06 Mar 2024

Ryan Fox – Teeing Off & Ticking Boxes

By Will Kent

My first ever interview with Fox was back in the summer of 2022 when he had just climbed inside the top 50 of the world rankings for the first time in his career. Back then, he was enjoying a great spell of form. The Kiwi had recently won in Ras Al Khaimah, and should have also triumphed at the Dutch Open if it wasn’t for a messy double-bogey on the 72nd hole. He was on a surge to the top.

However, if I’m honest, I wasn’t expecting it to last. I thought this was just a great spell in good career. We often witness how fragile form is in golf and even at the amateur level, it frequently feels like we are one swing away from either selling our clubs, or Googling how to qualify for The Open Championship. 

At the time of that first interview, Fox was – and still is – in his mid 30s. He’d been professional over a decade, and didn’t really strike me as the next ‘breakout’ star on the DP World Tour. Yes, he was playing well, but surely if he was destined for incredible things, shouldn’t they have happened by now?

Well, I was very wrong. Starting at the beginning of 2022, the big-hitting Kiwi progressed from being an accomplished DP World Tour professional to now; a Rolex Series winner playing for double-digits millions on the PGA Tour who wouldn’t shock the world if he won a Major.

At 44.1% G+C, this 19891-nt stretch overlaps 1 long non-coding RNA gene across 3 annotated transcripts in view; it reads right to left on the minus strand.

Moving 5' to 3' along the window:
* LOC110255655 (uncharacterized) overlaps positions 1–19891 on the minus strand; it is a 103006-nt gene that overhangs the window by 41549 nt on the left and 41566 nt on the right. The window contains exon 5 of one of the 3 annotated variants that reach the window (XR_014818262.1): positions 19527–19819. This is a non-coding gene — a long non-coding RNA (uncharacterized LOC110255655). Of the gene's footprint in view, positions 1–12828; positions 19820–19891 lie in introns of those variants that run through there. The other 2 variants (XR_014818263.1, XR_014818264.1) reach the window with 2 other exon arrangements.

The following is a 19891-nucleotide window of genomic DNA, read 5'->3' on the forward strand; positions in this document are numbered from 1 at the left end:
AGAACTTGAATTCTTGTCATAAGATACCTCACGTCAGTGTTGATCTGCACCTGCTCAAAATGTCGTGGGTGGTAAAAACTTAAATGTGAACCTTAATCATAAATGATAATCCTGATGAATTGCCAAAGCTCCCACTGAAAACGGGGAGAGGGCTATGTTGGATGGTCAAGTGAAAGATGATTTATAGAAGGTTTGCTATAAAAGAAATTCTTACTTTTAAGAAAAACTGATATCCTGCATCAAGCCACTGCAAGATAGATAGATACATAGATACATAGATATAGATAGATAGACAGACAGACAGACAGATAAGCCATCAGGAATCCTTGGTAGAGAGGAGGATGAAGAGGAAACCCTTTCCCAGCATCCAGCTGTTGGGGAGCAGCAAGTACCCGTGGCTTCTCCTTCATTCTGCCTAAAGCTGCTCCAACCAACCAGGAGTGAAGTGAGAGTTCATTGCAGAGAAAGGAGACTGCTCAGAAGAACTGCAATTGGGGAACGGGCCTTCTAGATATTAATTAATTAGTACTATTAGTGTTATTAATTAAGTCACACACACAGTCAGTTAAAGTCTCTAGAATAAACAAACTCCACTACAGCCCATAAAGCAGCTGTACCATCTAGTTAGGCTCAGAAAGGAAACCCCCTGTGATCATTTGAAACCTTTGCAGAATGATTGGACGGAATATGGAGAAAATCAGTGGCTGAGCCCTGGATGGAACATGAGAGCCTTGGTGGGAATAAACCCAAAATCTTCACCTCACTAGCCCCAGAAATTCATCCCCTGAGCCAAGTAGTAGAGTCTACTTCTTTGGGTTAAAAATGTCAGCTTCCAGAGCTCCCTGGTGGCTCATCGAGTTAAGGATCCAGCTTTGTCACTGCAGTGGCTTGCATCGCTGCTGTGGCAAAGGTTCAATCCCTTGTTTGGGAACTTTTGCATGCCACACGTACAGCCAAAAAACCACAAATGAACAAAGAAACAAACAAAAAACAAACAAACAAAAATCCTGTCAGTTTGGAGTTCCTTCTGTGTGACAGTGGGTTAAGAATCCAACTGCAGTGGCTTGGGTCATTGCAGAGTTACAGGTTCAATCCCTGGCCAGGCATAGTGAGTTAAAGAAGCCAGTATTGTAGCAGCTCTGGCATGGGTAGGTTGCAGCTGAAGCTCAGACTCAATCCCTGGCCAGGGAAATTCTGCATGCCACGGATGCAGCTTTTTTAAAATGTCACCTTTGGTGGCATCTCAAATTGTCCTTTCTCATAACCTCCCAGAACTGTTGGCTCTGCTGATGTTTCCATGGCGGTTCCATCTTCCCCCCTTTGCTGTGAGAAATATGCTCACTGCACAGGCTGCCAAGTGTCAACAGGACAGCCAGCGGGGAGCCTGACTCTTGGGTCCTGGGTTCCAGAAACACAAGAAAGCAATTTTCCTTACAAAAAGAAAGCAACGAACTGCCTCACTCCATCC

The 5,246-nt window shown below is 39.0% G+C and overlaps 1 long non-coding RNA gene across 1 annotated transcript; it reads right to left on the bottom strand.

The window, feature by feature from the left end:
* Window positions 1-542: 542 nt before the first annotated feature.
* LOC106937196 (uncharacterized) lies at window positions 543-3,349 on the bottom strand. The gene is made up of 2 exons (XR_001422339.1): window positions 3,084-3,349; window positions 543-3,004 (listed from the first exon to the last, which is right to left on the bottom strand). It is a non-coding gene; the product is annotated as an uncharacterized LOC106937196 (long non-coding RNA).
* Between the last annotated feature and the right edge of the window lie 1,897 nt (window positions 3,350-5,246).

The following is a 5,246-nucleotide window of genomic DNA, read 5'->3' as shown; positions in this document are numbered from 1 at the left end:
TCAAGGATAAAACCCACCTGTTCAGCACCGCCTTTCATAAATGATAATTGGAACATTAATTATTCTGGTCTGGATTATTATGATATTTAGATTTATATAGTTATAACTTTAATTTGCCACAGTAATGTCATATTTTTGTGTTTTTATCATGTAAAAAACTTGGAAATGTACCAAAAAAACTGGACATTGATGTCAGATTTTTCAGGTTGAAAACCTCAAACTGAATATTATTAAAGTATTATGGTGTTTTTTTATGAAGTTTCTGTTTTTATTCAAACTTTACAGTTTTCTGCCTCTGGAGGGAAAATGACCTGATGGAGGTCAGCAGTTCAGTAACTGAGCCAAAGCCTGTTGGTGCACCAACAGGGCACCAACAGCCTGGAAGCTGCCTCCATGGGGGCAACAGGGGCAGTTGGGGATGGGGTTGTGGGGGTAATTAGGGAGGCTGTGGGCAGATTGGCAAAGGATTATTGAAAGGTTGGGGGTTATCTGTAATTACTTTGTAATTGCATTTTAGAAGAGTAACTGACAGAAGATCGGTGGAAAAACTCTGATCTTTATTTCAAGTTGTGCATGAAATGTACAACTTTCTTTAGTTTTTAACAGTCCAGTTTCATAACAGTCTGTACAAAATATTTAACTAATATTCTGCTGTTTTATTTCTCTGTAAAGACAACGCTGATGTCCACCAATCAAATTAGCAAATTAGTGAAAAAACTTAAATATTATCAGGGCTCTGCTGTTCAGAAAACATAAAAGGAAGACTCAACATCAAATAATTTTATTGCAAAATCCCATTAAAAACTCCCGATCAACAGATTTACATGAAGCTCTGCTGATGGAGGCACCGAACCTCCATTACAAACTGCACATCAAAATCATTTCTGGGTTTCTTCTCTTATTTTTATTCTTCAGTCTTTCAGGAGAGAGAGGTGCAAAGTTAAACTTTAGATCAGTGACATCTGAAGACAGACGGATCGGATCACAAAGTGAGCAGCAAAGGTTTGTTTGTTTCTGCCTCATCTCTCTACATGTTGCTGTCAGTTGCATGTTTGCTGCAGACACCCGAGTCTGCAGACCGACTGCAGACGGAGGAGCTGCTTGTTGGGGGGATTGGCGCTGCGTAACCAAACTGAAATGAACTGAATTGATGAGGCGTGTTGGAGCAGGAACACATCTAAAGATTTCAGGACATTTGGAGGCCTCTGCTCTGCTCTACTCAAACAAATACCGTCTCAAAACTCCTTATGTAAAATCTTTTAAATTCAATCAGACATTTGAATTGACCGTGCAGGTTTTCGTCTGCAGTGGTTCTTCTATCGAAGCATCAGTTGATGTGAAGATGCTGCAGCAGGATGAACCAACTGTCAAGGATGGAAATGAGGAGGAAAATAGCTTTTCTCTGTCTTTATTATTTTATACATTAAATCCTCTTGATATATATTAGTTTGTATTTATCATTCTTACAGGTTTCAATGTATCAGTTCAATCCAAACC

“I’m pretty chuffed on last year,” said Fox when I asked him to review the last 12 months. “It was going to be a hard year to beat 2022, and I felt like for the most part I had a better year in ‘23 than ‘22. I ticked off every box that I wanted to tick off last year, and I’ve got some exciting stuff to look forward to this year as well.”

The New Zealander become a Rolex Series winner with his triumph at Wentworth last year

Ticking the box that read ‘beat Rory McIlroy to win at Wentworth’ must have been a sweet feeling. A share of second place at the Alfred Dunhill Links Championship two weeks later must have been pretty nice as well. Results like this just weren’t common for him five years ago.

Fox’s seasons usually consisted of a few top 10 finishes with the odd look at winning an event here and there, while pocketing the best part of a million euros in prize money along the way. Unspectacular for the modern game, but still solid enough. But last year he won more than €3 million on the DP World Tour alone.

When I quizzed the four-time DP World Tour winner as to how he’s improved his results so quickly, he responded: “Honestly, I don’t really know. A little bit off the golf course. 

“After Covid, everything kind of settled down a bit. It’s felt much more normal, that helped a little bit. Travel wise it’s a lot more normal, I enjoyed the off-course stuff a lot more. Then, a lot of little things have come right. 

“I’m in a good place mentally, a good place family wise, and a good place coaching wise. All of those little things have helped, it doesn’t take much. 

“There’s not a big improvement needed necessarily in this game to get better. It’s only one or two percent here and there, and that’s what it’s been. I tidied up a couple of little things and that’s seemed to make quite a big difference.”